Why in News?
- An Indian mother moved the Supreme Court against a custom in the Dawoodi Bohra community which allows a man to take over from his estranged wife the custody of their child who is above seven without any due process of law.
About Dawoodi Bohra community
- The Dawoodi Bohras are a religious denomination within the Ismaili branch of Shia Islam.
- In 2018, a bench of then CJI Dipak Misra referred a petition seeking a ban on Female genital mutilation among Dawoodi Bohra girls to a five-judge Constitution Bench.
Female Genital Mutilation
- Female genital mutilation (FGM) involves the partial or total removal of external female genitalia or other injury to the female genital organs for non-medical reasons.
- The reasons behind the practice vary. In some cases, it is seen as a rite of passage into womanhood, while others see it as a way to suppress a woman’s sexuality. Many communities practice genital mutilation in the belief that it will ensure a girl’s future marriage or family honour. Some associate it with religious beliefs, although no religious scriptures require it.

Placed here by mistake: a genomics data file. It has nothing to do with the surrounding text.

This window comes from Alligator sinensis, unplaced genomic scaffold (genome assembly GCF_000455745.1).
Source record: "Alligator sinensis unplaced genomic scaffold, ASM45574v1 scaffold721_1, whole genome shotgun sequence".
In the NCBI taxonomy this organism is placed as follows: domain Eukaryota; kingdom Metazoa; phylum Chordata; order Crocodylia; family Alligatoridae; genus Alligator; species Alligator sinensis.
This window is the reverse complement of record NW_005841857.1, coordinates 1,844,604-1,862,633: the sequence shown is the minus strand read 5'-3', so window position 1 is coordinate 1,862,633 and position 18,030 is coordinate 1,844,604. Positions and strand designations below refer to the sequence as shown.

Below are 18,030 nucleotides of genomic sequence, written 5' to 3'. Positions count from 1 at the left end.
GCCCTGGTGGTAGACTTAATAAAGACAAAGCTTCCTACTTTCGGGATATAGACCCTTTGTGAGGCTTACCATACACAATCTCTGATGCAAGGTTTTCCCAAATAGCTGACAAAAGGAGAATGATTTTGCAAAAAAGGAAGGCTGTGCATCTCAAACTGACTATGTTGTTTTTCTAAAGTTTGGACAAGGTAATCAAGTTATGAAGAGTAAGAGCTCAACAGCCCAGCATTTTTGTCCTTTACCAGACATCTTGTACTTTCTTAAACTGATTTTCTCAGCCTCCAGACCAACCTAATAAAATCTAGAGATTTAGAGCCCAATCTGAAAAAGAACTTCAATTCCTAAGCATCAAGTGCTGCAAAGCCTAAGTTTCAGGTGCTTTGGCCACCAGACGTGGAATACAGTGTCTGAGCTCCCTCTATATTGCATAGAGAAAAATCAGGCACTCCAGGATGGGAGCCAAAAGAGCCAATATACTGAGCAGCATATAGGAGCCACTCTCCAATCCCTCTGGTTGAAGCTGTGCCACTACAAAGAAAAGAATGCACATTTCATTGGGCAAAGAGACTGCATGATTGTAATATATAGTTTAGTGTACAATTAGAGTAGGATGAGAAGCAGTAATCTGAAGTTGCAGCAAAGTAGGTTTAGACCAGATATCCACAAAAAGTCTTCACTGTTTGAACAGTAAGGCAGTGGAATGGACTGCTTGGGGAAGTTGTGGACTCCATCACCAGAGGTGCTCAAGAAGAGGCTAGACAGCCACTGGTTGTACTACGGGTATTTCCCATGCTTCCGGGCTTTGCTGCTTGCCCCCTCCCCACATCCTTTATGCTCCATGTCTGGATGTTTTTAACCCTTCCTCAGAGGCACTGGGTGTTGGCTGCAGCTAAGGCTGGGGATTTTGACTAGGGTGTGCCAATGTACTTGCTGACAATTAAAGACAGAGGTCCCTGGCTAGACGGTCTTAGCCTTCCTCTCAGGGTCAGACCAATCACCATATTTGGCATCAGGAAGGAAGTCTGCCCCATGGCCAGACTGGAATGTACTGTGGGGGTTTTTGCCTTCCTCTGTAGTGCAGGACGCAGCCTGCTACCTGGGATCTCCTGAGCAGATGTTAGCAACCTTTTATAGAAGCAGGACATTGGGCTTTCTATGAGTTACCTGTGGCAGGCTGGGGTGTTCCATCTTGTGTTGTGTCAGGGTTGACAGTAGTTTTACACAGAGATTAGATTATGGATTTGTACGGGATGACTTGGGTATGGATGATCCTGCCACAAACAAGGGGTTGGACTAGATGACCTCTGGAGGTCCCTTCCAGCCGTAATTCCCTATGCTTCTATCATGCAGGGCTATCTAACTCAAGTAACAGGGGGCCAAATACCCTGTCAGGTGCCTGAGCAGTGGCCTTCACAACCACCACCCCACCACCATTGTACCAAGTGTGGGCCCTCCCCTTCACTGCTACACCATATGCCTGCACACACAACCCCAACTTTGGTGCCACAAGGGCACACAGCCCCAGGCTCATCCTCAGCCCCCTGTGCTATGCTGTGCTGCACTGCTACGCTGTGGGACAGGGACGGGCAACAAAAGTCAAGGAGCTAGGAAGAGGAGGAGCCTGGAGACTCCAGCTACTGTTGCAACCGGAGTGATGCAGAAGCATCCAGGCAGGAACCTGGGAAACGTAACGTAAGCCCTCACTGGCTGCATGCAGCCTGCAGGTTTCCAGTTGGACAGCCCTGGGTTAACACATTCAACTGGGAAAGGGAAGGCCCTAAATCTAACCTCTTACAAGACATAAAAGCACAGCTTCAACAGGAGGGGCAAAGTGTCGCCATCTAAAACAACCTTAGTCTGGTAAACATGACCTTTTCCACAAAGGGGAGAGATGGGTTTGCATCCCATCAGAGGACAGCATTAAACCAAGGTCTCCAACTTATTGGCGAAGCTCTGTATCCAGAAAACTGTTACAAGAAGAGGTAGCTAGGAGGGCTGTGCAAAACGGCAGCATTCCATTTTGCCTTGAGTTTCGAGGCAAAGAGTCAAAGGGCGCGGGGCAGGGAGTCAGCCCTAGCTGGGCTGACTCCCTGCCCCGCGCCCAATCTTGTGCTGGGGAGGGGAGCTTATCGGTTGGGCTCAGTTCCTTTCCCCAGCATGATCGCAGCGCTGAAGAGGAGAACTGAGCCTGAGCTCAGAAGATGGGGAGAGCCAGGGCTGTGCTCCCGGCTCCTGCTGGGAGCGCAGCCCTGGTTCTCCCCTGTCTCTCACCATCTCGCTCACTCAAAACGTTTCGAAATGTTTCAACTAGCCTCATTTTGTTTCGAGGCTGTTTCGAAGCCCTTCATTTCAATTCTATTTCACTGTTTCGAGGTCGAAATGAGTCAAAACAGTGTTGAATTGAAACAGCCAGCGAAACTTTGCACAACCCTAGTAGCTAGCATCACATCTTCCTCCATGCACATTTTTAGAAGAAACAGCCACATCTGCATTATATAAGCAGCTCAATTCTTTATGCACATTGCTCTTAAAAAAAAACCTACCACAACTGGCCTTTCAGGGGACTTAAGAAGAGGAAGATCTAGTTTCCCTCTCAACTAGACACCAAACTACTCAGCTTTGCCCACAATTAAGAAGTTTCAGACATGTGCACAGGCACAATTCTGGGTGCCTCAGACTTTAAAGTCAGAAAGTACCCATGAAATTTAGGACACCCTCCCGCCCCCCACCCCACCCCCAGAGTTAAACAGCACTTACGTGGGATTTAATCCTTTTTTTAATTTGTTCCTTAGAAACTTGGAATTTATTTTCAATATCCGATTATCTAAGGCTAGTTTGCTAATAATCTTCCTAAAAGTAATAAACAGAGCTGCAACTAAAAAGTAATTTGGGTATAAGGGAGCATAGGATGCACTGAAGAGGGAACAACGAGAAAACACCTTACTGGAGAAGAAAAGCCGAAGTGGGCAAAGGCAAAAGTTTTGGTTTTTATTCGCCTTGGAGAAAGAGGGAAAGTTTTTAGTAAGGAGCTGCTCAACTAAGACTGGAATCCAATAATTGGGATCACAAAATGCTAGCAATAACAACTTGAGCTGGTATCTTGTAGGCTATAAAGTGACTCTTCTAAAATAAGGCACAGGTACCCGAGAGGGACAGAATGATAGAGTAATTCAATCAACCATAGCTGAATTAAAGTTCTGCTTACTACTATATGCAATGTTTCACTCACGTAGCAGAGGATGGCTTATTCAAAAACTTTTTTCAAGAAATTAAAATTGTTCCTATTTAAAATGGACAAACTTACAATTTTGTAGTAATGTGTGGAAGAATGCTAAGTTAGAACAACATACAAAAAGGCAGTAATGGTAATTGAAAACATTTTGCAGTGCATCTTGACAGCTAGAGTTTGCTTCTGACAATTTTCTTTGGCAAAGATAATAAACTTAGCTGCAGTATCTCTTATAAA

- The practice has no health benefits for girls and women.
- FGM can cause severe bleeding and problems urinating, and later cysts, infections, as well as complications in childbirth and increased risk of newborn deaths.
- It is estimated that more than 200 million girls and women alive today have undergone female genital mutilation in 30 countries in Africa, the Middle East and Asia where the practice is concentrated.
- FGM is mostly carried out on young girls between infancy and age 15.
- Treatment of health complications of FGM in 27 high prevalence countries costs 1.4 billion USD per year.
- FGM is recognized internationally as a violation of the human rights of girls and women. It reflects deep-rooted inequality between the sexes, and constitutes an extreme form of discrimination against women. It is nearly always carried out on minors and is a violation of the rights of children.